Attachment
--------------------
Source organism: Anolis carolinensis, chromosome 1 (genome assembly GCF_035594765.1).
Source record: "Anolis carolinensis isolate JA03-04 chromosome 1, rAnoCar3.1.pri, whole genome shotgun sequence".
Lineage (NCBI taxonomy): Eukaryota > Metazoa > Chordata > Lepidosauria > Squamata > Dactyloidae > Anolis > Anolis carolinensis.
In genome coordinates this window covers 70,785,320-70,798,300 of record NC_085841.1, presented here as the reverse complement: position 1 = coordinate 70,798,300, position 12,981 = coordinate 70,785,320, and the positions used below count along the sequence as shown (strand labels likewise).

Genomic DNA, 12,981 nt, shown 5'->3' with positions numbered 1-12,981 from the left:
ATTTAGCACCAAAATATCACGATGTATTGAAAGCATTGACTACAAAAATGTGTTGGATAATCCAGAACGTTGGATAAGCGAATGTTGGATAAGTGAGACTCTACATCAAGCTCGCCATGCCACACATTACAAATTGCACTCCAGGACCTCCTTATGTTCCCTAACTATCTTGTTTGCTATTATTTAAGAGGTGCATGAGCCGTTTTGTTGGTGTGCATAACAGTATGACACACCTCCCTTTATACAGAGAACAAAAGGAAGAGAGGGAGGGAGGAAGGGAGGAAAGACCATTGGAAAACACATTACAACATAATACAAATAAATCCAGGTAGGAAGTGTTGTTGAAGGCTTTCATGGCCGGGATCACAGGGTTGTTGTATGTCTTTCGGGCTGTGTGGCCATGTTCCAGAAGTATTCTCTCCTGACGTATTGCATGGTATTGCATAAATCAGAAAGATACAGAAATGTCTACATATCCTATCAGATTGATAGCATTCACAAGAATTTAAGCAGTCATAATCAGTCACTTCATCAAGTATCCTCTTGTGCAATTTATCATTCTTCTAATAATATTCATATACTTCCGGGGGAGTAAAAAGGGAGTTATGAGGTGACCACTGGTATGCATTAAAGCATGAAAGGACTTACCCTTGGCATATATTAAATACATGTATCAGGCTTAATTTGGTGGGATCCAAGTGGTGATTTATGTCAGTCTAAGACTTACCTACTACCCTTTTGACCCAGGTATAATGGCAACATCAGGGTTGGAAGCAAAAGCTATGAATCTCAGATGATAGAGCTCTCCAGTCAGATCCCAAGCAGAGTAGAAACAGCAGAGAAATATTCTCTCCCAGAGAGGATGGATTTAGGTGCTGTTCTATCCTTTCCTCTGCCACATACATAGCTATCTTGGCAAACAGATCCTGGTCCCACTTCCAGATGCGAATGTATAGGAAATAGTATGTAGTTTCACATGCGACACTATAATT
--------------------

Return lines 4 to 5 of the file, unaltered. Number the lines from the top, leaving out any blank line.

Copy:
In genome coordinates this window covers 70,785,320-70,798,300 of record NC_085841.1, presented here as the reverse complement: position 1 = coordinate 70,798,300, position 12,981 = coordinate 70,785,320, and the positions used below count along the sequence as shown (strand labels likewise).

Genomic DNA, 12,981 nt, shown 5'->3' with positions numbered 1-12,981 from the left: